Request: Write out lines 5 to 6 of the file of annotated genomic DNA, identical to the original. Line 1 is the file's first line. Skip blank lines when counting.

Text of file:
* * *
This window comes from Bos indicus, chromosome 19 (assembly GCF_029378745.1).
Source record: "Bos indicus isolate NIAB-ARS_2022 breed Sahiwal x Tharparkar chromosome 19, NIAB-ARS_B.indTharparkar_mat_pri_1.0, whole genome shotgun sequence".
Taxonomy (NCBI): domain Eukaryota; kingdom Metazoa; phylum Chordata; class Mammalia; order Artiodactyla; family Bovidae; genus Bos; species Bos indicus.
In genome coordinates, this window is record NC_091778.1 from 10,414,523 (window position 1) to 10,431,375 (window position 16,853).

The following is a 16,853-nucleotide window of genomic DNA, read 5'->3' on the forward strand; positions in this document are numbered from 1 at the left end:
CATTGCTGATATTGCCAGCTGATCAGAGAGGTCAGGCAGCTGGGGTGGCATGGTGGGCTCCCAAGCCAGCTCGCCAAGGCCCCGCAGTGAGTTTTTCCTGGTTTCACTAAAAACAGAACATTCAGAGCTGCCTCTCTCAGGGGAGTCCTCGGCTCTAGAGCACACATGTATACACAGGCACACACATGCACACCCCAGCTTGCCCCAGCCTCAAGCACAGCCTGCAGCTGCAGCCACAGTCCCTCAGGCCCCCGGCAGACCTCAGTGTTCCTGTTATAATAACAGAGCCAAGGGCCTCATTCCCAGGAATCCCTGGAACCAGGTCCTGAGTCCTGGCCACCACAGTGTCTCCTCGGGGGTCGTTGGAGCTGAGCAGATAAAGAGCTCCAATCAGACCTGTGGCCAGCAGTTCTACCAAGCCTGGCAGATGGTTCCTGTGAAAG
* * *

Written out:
The following is a 16,853-nucleotide window of genomic DNA, read 5'->3' on the forward strand; positions in this document are numbered from 1 at the left end:
CATTGCTGATATTGCCAGCTGATCAGAGAGGTCAGGCAGCTGGGGTGGCATGGTGGGCTCCCAAGCCAGCTCGCCAAGGCCCCGCAGTGAGTTTTTCCTGGTTTCACTAAAAACAGAACATTCAGAGCTGCCTCTCTCAGGGGAGTCCTCGGCTCTAGAGCACACATGTATACACAGGCACACACATGCACACCCCAGCTTGCCCCAGCCTCAAGCACAGCCTGCAGCTGCAGCCACAGTCCCTCAGGCCCCCGGCAGACCTCAGTGTTCCTGTTATAATAACAGAGCCAAGGGCCTCATTCCCAGGAATCCCTGGAACCAGGTCCTGAGTCCTGGCCACCACAGTGTCTCCTCGGGGGTCGTTGGAGCTGAGCAGATAAAGAGCTCCAATCAGACCTGTGGCCAGCAGTTCTACCAAGCCTGGCAGATGGTTCCTGTGAAAG